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FNA | Family List | FNA Vol. 14

1. Sphenocleaceae Baskerville

Gooseweed Family

J. Richard Carter
Jordan C. Jones

Herbs, annual. Stems mostly branched. Leaves alternate, estipulate, petiolate; blade: margins entire, often undulate, venation pinnate. Inflorescences terminal spikes. Flowers sessile, epi­gynous, actinomorphic; calyx lobes 5, imbricate, connivent, proximally connate; corolla short-tubular, lobes 5, alternate with calyx lobes, proximally connate; stamens 5, alternate with corolla lobes, adnate to corolla tube; filaments 0.1–0.2 mm; anthers ± quadrate, 2-locular; ovary inferior, 2-locular; ovules 100+, anatropous; placentation axile; styles 0.2–0.3 mm; stig­mas discoid-capitate, depressed. Fruits capsules (pyxides), ± obconic, proximally laterally compressed and wedge-shaped, chartaceous, lustrous, dehiscence circumscissile; lids ± flat, dis­coid, subcoriaceous, covered by persistent, ± connivent, appressed calyx lobes. Seeds 100+, tan, oblong, ± lustrous, alveolate; endosperm cellular; embryos straight, filling the seed.

Genus 1: introduced; Asia, Africa; introduced also in Mexico, West Indies, Central America, South America.

Sphenoclea has commonly been included within Campanulaceae. H. K. Airy Shaw (1948), noting similarities with both Phytolaccaceae (habit, anatomy) and Primulaceae, treated it in monogeneric Sphenocleaceae. T. J. Rosatti (1986) also placed it in Sphenocleaceae, citing dif­ferences between Sphenoclea and Campanulaceae (for example, spicate inflorescences, circum­scissile capsules, tetracyclic stomata, pericyclic stem sclerenchyma, cluster crystals, and absence of laticiferous phloem canals). Molecular evidence (B. Bremer et al. 2002) supports treatment in Sphenocleaceae, and that family in Solanales of the Lamiid clade (Angiosperm Phylogeny Group 2009).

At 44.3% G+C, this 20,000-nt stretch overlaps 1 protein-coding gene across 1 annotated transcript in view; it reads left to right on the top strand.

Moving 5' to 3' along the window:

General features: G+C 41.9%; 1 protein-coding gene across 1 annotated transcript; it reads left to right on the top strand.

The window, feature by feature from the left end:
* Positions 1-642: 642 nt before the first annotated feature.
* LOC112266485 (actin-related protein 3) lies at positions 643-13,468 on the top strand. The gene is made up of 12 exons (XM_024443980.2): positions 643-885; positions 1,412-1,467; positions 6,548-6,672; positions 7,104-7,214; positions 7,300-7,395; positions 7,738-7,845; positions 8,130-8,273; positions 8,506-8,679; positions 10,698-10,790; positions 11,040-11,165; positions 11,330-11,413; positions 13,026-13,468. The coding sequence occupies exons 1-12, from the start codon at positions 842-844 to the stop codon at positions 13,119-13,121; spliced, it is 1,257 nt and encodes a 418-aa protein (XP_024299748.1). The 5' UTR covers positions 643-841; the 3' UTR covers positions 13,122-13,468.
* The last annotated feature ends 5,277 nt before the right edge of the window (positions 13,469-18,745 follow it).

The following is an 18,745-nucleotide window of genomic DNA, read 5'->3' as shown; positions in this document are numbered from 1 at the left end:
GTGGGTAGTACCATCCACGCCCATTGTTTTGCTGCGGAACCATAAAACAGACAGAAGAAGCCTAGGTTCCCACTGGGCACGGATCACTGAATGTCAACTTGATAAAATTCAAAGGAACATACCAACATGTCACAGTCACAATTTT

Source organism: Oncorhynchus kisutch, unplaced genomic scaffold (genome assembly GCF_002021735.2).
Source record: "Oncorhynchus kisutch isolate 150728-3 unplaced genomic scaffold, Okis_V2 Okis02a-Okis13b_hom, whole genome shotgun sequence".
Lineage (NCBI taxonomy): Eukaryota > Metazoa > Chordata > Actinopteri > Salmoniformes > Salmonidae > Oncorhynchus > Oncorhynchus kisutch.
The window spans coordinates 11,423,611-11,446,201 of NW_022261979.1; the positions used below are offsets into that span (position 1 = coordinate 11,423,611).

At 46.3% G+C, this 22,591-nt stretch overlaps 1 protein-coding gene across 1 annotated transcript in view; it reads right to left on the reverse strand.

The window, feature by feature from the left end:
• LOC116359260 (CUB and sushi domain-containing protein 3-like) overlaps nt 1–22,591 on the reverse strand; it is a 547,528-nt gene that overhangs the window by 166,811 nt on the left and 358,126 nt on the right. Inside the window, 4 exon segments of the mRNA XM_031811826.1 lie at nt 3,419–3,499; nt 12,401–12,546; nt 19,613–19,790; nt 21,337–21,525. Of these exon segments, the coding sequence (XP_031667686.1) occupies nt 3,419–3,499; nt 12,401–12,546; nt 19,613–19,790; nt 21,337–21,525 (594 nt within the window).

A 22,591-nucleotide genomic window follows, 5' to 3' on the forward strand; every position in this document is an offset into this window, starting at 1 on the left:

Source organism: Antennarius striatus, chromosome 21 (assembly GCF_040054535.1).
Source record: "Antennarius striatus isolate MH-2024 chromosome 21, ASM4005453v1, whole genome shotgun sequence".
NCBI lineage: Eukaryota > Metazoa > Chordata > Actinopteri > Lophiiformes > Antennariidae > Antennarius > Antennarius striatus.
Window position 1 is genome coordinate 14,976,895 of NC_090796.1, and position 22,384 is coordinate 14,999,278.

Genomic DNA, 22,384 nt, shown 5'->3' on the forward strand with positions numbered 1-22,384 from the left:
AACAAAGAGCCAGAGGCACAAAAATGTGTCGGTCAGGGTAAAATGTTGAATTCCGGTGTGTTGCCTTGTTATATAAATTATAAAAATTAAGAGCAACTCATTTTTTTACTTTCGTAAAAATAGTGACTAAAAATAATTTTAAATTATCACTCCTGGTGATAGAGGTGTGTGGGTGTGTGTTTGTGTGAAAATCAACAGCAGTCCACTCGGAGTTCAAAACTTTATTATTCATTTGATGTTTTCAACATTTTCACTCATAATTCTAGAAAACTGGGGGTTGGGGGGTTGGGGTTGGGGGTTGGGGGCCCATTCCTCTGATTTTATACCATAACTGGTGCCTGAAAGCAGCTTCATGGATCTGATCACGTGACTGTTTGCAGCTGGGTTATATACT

A root exudate of Sphenoclea zeylanica has been shown to be an effective nematocide (C. Mohandas et al. 1981). In Java, nascent shoots are consumed as a condiment of rice, imparting a bitter flavor (H. K. Airy Shaw 1948), and it is intensively cultivated in Bali as a highly nutritious vegetable (I. W. A. Permadi et al. 2016). Sphenoclea zeylanica has been cited as an agricultural weed of rice in the southeastern United States (C. T. Bryson and M. S. DeFelice 2009) and in rice-growing areas throughout the world (T. J. Rosatti 1986). Herbicide-resistant biotypes of S. zeylanica have been reported in Asia (K. Itoh and K. Ito 1994).

SELECTED REFERENCE Rosatti, T. J. 1986. The genera of Sphenocleaceae and Campanulaceae in the southeastern United States. J. Arnold Arbor. 67: 1–64.

Lower Taxon


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Flora of China  
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